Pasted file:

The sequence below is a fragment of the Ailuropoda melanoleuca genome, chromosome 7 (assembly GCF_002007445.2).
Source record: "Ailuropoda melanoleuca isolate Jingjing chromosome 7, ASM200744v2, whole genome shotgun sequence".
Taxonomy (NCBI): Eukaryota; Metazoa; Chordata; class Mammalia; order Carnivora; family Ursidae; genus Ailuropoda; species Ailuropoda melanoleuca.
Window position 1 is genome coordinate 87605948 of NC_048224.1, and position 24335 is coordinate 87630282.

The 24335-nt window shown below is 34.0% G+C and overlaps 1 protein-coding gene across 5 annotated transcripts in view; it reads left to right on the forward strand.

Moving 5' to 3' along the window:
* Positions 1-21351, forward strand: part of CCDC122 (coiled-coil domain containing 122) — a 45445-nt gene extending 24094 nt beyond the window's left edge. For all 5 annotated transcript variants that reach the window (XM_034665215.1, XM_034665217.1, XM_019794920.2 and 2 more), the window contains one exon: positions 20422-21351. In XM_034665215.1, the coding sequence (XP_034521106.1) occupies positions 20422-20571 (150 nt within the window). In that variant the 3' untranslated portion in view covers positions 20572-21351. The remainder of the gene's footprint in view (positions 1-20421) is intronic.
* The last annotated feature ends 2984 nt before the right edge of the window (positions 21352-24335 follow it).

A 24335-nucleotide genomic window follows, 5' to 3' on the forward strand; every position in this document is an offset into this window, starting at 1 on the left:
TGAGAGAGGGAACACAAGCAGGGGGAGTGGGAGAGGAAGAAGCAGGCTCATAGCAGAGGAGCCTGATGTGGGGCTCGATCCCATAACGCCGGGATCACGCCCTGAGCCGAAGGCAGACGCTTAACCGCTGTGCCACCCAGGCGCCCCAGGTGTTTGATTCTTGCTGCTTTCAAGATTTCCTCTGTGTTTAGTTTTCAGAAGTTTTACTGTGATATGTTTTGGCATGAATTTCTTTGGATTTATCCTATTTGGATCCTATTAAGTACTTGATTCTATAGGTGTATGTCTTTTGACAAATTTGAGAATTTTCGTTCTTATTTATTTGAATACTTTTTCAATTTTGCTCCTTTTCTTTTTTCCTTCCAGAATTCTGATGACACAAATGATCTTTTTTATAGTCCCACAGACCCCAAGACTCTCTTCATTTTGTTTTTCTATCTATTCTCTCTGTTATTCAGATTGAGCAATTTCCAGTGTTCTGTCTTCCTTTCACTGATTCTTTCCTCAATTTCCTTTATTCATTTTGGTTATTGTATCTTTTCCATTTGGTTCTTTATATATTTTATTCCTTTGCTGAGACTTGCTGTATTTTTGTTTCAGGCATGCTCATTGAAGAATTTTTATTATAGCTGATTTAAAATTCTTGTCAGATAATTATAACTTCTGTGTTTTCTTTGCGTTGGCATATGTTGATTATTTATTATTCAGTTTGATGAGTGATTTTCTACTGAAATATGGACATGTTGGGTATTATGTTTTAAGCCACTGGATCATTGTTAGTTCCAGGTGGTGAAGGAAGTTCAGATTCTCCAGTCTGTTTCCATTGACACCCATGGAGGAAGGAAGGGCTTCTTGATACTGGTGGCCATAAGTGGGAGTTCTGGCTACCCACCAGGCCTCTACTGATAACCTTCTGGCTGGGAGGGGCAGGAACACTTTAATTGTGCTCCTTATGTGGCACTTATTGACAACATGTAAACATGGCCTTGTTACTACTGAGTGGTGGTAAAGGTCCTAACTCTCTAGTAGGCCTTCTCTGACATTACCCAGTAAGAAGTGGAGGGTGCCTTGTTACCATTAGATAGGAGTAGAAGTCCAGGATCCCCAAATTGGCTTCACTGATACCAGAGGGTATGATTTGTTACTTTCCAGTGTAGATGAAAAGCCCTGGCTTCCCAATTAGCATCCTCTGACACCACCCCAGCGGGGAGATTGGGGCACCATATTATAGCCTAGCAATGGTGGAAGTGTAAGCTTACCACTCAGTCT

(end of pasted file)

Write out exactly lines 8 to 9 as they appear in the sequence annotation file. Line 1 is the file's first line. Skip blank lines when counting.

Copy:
* The last annotated feature ends 2984 nt before the right edge of the window (positions 21352-24335 follow it).

A 24335-nucleotide genomic window follows, 5' to 3' on the forward strand; every position in this document is an offset into this window, starting at 1 on the left: